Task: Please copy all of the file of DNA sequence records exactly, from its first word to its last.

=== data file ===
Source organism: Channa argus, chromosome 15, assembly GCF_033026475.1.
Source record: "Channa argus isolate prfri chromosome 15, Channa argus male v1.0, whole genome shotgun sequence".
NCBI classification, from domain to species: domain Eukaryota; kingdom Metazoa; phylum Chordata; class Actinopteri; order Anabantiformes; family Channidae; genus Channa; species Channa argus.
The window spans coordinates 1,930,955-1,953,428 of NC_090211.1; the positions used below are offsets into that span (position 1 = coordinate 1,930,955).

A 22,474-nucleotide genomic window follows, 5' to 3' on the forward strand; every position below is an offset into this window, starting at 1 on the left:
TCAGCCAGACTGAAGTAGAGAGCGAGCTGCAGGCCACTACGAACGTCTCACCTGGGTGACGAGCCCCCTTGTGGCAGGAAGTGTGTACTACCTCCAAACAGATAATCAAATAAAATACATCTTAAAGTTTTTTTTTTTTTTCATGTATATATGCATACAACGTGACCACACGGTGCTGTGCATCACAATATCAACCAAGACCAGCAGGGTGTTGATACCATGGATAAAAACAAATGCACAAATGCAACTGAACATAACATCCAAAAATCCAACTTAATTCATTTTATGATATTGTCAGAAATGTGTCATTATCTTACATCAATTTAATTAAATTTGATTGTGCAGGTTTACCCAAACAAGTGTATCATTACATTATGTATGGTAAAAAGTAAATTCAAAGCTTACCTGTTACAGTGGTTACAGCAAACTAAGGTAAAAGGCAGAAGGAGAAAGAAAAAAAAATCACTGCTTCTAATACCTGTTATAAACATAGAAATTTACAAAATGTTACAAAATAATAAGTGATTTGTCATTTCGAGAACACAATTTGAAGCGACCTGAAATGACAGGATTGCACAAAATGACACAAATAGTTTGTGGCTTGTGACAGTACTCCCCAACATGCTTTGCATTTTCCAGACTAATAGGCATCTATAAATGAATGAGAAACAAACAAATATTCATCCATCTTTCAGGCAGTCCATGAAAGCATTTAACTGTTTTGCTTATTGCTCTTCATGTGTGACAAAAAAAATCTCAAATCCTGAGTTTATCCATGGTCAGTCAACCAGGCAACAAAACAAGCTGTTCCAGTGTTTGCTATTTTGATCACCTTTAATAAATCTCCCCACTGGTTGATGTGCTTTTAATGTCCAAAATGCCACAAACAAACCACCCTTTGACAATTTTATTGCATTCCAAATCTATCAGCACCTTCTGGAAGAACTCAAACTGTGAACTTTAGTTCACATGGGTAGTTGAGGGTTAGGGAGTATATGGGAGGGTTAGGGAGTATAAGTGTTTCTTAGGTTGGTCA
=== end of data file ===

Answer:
Source organism: Channa argus, chromosome 15, assembly GCF_033026475.1.
Source record: "Channa argus isolate prfri chromosome 15, Channa argus male v1.0, whole genome shotgun sequence".
NCBI classification, from domain to species: domain Eukaryota; kingdom Metazoa; phylum Chordata; class Actinopteri; order Anabantiformes; family Channidae; genus Channa; species Channa argus.
The window spans coordinates 1,930,955-1,953,428 of NC_090211.1; the positions used below are offsets into that span (position 1 = coordinate 1,930,955).

A 22,474-nucleotide genomic window follows, 5' to 3' on the forward strand; every position below is an offset into this window, starting at 1 on the left:
TCAGCCAGACTGAAGTAGAGAGCGAGCTGCAGGCCACTACGAACGTCTCACCTGGGTGACGAGCCCCCTTGTGGCAGGAAGTGTGTACTACCTCCAAACAGATAATCAAATAAAATACATCTTAAAGTTTTTTTTTTTTTTCATGTATATATGCATACAACGTGACCACACGGTGCTGTGCATCACAATATCAACCAAGACCAGCAGGGTGTTGATACCATGGATAAAAACAAATGCACAAATGCAACTGAACATAACATCCAAAAATCCAACTTAATTCATTTTATGATATTGTCAGAAATGTGTCATTATCTTACATCAATTTAATTAAATTTGATTGTGCAGGTTTACCCAAACAAGTGTATCATTACATTATGTATGGTAAAAAGTAAATTCAAAGCTTACCTGTTACAGTGGTTACAGCAAACTAAGGTAAAAGGCAGAAGGAGAAAGAAAAAAAAATCACTGCTTCTAATACCTGTTATAAACATAGAAATTTACAAAATGTTACAAAATAATAAGTGATTTGTCATTTCGAGAACACAATTTGAAGCGACCTGAAATGACAGGATTGCACAAAATGACACAAATAGTTTGTGGCTTGTGACAGTACTCCCCAACATGCTTTGCATTTTCCAGACTAATAGGCATCTATAAATGAATGAGAAACAAACAAATATTCATCCATCTTTCAGGCAGTCCATGAAAGCATTTAACTGTTTTGCTTATTGCTCTTCATGTGTGACAAAAAAAATCTCAAATCCTGAGTTTATCCATGGTCAGTCAACCAGGCAACAAAACAAGCTGTTCCAGTGTTTGCTATTTTGATCACCTTTAATAAATCTCCCCACTGGTTGATGTGCTTTTAATGTCCAAAATGCCACAAACAAACCACCCTTTGACAATTTTATTGCATTCCAAATCTATCAGCACCTTCTGGAAGAACTCAAACTGTGAACTTTAGTTCACATGGGTAGTTGAGGGTTAGGGAGTATATGGGAGGGTTAGGGAGTATAAGTGTTTCTTAGGTTGGTCA